1
[FEN "r2q2nr/p3kppp/3bp3/2p2b2/Bn1P4/1P2PN2/4NPPP/R1BQ1RK1 b - - 0 13"]

I dont see whats wrong in b3 I am making some space to bring black bishop into game attacking nb4

  • 1
    One thing to note with the b3 move is that it breaks the communication between the white a4 bishop and the c2 square. So if you're planning to play Ba3 to attack black's knight in the coming moves black will be able to respond with Nc2 without dropping the knight. I'm not sure exactly how bad the move is, how large is the drop in evaluation according to the engine? – Scounged Jun 1 at 10:41
  • Its about 2 pawns went from 3 to 1 – Shreyash Talpade Jun 1 at 14:39
  • 1
    I see, that's reasonable. As was pointed out in the answer below, part of white's advantage lies in the fact that black's king is unsafe which means that it's good to be as efficient as possible to inflict as much damage as possible before the opponent manages to get their king to safety. Also, it's worth pointing out that computers and humans tend to disagree as to what should be called a blunder at times; the computer only uses the evaluation drop to distinguish between moves, while humans tend to try to see whether a move 'makes sense' in some regard in order to evaluate it. – Scounged Jun 1 at 17:03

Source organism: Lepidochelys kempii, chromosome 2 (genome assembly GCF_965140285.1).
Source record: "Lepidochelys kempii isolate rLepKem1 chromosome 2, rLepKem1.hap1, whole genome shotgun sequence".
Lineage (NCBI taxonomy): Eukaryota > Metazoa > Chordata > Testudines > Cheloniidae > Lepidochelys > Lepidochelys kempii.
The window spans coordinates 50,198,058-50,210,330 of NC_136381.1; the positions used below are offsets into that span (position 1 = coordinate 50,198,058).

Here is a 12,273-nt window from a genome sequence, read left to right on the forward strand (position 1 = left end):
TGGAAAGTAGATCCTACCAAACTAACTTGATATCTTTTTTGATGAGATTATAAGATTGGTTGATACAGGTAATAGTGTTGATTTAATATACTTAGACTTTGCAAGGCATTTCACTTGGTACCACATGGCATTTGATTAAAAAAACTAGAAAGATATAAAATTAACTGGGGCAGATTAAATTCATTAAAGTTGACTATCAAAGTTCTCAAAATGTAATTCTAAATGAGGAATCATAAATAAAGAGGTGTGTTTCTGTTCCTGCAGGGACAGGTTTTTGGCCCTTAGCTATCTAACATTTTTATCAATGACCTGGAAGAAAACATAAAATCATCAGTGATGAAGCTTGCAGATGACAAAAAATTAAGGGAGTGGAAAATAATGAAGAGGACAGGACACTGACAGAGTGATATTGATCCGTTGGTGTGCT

3

I wouldn't call it a blunder, as White still has a large advantage after 1.b3. But more efficient is 1.dxc5 Bxc5 2.Bd2. Here White's attacking the knight, but has only spent one tempo developing his bishop. Your idea with 1.b3, 2.Ba3 would take two tempi.

In this kind of position where the opponent's king is vulnerable, each tempo matters more. You want to take advantage of things before the king gets to safety.

| improve this answer | |

Your Answer

By clicking “Post Your Answer”, you agree to our terms of service, privacy policy and cookie policy

Not the answer you're looking for? Browse other questions tagged or ask your own question.